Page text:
<httpcollector id="config-id">

    Crawler "work" directory.  This is where files downloaded or created as
    part of crawling activities get stored.
    It should be unique to each crawlers.

    <crawler id="crawler-id">

        Mandatory starting URL(s) where crawling begins.  If you put more
        than one URL, they will be processed together.  You can also
        point to one or more URLs files (i.e., seed lists), or
        point to a sitemap.xml.
      <startURLs stayOnDomain="true" stayOnPort="true" stayOnProtocol="true">

      <!-- Normalizes incoming URLs. -->
      <urlNormalizer class="GenericURLNormalizer">
            removeFragment, lowerCaseSchemeHost, upperCaseEscapeSequence,
            decodeUnreservedCharacters, removeDefaultPort,

      <!--Handles interval between each page download-->
      <delay default="3000" />

        How many threads you want a crawler to use.  Regardless of how many
        thread you have running, the frequency of each URL being invoked
        will remain dictated by the &lt;delay/&gt option above.  Using more
        than one thread is a good idea to ensure the delay is respected
        in case you run into single downloads taking more time than the
        delay specified. Default is 2 threads.

        How many level deep can the crawler go. I.e, within how many clicks
        away from the main page (start URL) each page can be to be considered.
        Beyond the depth specified, pages are rejected.
        The starting URLs all have a zero-depth.  Default is -1 (unlimited)

        Crawler "work" directory.  This is where files downloaded or created as
        part of crawling activities (besides logs and progress) get stored.
        It should be unique to each crawlers.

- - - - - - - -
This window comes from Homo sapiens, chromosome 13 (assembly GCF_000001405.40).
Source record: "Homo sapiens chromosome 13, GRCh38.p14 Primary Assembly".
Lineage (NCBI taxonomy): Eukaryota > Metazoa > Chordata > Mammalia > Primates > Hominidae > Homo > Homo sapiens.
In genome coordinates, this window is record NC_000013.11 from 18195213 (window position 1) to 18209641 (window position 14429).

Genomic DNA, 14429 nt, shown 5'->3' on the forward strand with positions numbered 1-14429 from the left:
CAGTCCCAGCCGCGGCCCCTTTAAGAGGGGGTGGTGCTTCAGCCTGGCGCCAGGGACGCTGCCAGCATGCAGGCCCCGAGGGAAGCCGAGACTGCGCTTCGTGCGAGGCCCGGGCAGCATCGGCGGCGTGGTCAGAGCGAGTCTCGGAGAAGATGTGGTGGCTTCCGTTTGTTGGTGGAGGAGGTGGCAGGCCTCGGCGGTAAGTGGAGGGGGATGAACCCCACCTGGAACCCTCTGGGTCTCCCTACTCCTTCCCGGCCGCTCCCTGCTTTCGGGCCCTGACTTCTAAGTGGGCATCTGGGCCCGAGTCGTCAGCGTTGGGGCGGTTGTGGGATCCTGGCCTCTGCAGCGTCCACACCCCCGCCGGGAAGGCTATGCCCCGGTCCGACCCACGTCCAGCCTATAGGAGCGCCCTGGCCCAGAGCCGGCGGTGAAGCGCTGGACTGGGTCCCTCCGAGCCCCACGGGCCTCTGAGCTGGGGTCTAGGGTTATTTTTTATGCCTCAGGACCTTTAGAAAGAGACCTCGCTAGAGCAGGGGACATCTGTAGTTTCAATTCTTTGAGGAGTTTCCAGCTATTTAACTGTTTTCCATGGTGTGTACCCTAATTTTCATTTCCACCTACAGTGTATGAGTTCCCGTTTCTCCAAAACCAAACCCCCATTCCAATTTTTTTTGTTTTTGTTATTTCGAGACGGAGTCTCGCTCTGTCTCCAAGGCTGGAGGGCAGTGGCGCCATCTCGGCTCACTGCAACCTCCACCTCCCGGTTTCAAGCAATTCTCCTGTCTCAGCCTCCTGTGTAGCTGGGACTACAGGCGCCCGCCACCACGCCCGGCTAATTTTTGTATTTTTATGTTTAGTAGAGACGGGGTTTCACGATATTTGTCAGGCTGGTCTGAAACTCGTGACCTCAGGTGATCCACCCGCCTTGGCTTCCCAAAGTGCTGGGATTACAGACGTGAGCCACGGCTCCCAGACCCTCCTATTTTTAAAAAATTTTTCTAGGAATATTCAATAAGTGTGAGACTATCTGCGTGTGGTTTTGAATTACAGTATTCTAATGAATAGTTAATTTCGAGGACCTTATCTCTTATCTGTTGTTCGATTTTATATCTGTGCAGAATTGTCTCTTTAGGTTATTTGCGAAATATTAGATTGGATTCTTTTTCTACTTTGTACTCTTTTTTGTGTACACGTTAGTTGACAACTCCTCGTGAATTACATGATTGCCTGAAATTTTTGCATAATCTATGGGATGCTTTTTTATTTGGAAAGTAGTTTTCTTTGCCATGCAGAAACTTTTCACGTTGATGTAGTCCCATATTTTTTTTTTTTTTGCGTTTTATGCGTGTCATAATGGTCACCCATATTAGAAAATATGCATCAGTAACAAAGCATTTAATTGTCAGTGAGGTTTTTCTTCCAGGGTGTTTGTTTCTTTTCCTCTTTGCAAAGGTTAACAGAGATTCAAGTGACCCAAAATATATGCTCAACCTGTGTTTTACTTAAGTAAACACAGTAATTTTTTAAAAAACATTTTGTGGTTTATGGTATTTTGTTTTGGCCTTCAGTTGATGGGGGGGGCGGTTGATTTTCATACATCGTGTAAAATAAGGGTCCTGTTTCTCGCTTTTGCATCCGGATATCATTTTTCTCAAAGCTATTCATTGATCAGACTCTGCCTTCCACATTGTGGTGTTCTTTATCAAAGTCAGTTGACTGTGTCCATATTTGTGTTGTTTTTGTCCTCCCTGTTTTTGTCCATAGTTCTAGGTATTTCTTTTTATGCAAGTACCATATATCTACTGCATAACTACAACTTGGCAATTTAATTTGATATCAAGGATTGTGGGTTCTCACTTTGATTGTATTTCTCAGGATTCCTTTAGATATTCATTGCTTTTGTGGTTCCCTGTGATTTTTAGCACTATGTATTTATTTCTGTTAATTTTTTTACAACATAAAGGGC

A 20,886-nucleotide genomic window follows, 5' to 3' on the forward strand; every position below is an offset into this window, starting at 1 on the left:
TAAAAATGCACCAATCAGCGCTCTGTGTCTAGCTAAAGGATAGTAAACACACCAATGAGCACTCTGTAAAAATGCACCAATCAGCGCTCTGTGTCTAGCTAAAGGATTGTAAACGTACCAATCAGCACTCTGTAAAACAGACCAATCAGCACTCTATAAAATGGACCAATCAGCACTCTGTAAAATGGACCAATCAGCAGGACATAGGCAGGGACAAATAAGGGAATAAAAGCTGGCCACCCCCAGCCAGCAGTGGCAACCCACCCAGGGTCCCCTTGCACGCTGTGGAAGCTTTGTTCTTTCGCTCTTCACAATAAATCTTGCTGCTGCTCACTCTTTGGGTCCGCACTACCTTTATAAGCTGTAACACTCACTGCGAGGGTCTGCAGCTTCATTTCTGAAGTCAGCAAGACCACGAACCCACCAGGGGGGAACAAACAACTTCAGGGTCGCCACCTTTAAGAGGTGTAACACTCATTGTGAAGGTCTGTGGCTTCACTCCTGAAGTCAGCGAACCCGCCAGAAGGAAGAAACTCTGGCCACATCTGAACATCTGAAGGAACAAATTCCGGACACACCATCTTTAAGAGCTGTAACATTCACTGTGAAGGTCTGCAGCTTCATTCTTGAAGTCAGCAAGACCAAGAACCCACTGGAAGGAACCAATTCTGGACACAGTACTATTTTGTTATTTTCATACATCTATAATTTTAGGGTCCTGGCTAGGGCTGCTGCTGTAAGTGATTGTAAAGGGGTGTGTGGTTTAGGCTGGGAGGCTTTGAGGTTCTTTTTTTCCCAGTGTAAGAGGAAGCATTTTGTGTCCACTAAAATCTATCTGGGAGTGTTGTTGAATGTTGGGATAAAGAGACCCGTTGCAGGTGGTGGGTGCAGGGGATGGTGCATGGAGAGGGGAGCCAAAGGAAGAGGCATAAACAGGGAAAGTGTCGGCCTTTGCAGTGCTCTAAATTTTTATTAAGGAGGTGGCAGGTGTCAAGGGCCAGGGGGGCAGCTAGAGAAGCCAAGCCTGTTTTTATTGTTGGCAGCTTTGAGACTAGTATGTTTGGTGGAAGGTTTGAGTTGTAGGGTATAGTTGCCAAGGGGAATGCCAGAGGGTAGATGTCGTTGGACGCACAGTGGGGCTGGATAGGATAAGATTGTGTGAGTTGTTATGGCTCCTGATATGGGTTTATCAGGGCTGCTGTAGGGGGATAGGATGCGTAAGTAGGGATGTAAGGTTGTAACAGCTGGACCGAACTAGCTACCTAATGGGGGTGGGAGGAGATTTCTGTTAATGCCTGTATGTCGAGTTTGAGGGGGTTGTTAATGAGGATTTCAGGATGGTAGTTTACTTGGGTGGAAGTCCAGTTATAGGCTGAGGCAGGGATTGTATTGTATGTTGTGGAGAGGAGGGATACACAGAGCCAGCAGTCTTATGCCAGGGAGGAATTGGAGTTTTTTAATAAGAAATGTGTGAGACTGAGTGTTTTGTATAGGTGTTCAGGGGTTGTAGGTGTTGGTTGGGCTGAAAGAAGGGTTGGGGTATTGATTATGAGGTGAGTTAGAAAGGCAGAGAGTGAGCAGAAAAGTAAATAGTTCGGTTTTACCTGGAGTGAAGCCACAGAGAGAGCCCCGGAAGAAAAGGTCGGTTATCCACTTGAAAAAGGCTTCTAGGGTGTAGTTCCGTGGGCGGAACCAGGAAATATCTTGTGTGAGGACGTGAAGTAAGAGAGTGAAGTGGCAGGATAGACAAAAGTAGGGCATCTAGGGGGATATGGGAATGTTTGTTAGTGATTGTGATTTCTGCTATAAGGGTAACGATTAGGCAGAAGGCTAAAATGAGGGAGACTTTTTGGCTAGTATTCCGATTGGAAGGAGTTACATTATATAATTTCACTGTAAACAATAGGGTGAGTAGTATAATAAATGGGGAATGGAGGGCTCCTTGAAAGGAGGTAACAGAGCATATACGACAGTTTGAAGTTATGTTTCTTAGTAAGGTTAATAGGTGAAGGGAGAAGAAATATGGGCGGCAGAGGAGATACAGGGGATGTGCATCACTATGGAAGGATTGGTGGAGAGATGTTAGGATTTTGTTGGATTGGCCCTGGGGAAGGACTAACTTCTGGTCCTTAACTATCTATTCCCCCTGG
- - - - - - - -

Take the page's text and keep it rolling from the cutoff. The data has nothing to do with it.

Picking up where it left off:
What to do with orphan documents.  Orphans are valid
        documents, which on subsequent crawls can no longer be reached when
        running the crawler (e.g. there are no links pointing to that page
        anymore).  Available options are:
        IGNORE, DELETE, and PROCESS (default).

      <!-- Handle robots.txt files. -->
      <robotsTxt ignore="false" />

      <!-- Detects and processes sitemap files. -->
      <sitemapResolver ignore="false" />

        Detects pages with a canonical link and rejects them in favor of 
        the canonical one.
      <canonicalLinkDetector ignore="false" />

        Filter out matching URLs before they are downloaded. If you 
        want links extracted before a page gets rejected, it needs to be 
        rejected after it was downloaded. You can use <documentFilters>
        instead to achieve this. 
        <filter class="RegexReferenceFilter" onMatch="exclude">.*/login/.*</filter>

        Import a document using Norconex Importer module. Here is your chance
        to manipulate a document content and its metadata fields using 
        import handlers before it is sent to your target repository.  

          Pre-parse handlers take place BEFORE a document is converted to 
          plain-text. If you need to deal with the original document format
          (HTML, XML, binary, etc.), define your import handlers here.
          <!-- Remove navigation elements from HTML pages. -->
          <handler class="DOMDeleteTransformer">
            <dom selector="header" />
            <dom selector="footer" />
            <dom selector="nav" />
            <dom selector="noindex" />

          Post-parse handlers take place AFTER a document is converted to 
          plain-text. At this stage, content should be stripped of formatting
          (e.g., HTML tags) and you should no longer encounter binary content.

          <!-- Rename extracted fields to what you want. -->
          <handler class="RenameTagger">
            <rename toField="title" onSet="replace">